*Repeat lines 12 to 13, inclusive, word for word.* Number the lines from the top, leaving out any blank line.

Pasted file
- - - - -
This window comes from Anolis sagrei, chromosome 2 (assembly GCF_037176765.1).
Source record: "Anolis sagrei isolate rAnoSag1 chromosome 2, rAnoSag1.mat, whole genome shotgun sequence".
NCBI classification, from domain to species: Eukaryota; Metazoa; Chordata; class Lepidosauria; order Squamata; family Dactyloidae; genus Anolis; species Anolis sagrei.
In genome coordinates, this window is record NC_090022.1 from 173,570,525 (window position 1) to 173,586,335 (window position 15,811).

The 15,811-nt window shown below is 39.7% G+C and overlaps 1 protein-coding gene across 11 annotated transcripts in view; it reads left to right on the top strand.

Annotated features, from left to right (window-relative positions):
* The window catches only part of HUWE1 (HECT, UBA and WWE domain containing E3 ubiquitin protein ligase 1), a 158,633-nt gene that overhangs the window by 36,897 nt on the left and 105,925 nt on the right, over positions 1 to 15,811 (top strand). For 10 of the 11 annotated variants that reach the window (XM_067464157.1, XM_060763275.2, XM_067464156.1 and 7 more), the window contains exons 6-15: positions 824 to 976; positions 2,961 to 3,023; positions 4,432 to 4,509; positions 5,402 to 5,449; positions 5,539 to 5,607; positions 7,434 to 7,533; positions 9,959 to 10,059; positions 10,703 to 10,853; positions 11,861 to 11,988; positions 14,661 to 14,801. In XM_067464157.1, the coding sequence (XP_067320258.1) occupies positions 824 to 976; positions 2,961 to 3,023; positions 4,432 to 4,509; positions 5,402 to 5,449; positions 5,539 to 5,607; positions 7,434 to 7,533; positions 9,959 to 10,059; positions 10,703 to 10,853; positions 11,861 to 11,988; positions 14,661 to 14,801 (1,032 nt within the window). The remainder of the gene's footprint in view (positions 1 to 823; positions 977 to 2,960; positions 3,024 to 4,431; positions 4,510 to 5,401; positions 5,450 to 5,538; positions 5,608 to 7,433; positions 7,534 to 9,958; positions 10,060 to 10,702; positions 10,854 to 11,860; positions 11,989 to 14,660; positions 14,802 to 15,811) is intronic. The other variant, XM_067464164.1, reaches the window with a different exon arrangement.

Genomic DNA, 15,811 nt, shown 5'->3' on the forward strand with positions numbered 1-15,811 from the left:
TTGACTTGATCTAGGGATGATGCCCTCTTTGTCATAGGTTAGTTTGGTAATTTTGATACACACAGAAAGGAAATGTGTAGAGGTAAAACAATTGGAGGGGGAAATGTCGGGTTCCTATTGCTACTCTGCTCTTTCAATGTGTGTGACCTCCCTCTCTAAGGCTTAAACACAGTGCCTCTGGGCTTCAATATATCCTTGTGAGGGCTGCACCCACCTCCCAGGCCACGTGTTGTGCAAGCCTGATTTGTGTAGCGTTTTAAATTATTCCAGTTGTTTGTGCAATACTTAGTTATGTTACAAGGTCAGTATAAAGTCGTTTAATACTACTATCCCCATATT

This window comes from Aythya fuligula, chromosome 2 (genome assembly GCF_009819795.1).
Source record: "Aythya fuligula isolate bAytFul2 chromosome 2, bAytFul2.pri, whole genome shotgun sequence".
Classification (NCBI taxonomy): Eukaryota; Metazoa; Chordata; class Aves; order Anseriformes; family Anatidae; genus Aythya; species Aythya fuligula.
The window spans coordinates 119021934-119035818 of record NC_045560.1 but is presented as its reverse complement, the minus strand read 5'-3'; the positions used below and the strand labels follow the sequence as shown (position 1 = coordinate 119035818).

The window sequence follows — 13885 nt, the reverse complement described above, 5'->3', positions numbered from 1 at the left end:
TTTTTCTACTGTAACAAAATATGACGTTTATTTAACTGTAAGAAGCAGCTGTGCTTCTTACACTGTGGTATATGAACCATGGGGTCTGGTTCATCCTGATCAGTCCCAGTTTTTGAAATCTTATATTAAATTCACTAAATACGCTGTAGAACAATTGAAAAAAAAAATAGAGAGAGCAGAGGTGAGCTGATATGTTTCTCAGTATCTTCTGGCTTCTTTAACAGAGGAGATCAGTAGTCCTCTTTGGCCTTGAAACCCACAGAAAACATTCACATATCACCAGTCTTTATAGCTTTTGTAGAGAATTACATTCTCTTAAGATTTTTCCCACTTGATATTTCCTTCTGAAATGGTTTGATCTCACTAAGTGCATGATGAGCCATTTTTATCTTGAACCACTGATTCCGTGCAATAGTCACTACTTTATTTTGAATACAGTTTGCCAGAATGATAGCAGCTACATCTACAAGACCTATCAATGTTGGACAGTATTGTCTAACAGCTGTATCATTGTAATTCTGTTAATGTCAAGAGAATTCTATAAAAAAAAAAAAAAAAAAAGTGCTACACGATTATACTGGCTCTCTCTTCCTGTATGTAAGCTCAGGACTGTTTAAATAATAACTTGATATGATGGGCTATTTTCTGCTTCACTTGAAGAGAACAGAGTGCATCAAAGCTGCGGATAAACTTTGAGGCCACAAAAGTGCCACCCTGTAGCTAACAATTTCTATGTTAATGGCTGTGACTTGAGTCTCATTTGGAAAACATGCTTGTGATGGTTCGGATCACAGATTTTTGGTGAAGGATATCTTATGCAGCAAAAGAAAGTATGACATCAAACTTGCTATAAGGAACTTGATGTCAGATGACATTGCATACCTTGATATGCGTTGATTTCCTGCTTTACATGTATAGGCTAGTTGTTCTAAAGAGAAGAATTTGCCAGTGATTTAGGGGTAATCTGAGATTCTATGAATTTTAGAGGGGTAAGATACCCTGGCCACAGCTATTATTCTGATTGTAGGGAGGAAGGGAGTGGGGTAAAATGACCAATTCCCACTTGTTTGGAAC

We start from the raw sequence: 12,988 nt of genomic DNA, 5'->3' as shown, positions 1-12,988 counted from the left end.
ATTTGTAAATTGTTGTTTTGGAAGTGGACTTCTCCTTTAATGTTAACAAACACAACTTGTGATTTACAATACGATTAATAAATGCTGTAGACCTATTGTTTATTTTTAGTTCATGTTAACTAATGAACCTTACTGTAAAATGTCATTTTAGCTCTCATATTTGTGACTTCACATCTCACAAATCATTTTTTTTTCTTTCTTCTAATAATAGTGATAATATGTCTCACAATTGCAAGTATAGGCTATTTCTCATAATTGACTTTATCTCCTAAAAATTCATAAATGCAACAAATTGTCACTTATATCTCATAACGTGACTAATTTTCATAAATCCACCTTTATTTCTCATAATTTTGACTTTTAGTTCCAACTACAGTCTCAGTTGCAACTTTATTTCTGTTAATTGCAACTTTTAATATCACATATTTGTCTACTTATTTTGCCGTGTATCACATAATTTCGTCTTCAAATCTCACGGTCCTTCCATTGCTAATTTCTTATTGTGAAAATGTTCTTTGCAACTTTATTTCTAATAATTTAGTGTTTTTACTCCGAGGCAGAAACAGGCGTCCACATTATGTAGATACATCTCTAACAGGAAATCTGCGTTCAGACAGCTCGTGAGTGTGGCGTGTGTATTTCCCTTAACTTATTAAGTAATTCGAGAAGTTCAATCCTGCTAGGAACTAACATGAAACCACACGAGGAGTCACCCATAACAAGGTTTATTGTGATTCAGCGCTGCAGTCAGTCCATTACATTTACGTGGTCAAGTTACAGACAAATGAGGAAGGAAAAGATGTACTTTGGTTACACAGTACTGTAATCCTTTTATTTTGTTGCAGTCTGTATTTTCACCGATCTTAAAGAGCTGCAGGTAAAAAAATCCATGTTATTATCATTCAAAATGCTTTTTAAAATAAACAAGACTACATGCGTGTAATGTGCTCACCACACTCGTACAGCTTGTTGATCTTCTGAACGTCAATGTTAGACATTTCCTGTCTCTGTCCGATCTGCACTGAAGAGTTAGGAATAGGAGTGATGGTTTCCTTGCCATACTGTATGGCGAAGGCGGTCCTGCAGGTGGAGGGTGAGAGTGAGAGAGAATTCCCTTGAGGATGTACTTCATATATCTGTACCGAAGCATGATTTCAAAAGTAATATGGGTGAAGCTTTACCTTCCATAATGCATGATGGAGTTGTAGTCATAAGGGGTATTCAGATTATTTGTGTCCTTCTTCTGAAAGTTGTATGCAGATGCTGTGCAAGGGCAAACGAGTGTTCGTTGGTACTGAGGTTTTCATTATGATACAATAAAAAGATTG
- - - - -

Classification (NCBI taxonomy): Eukaryota; Metazoa; Chordata; class Aves; order Anseriformes; family Anatidae; genus Aythya; species Aythya fuligula.
The window spans coordinates 119021934-119035818 of record NC_045560.1 but is presented as its reverse complement, the minus strand read 5'-3'; the positions used below and the strand labels follow the sequence as shown (position 1 = coordinate 119035818).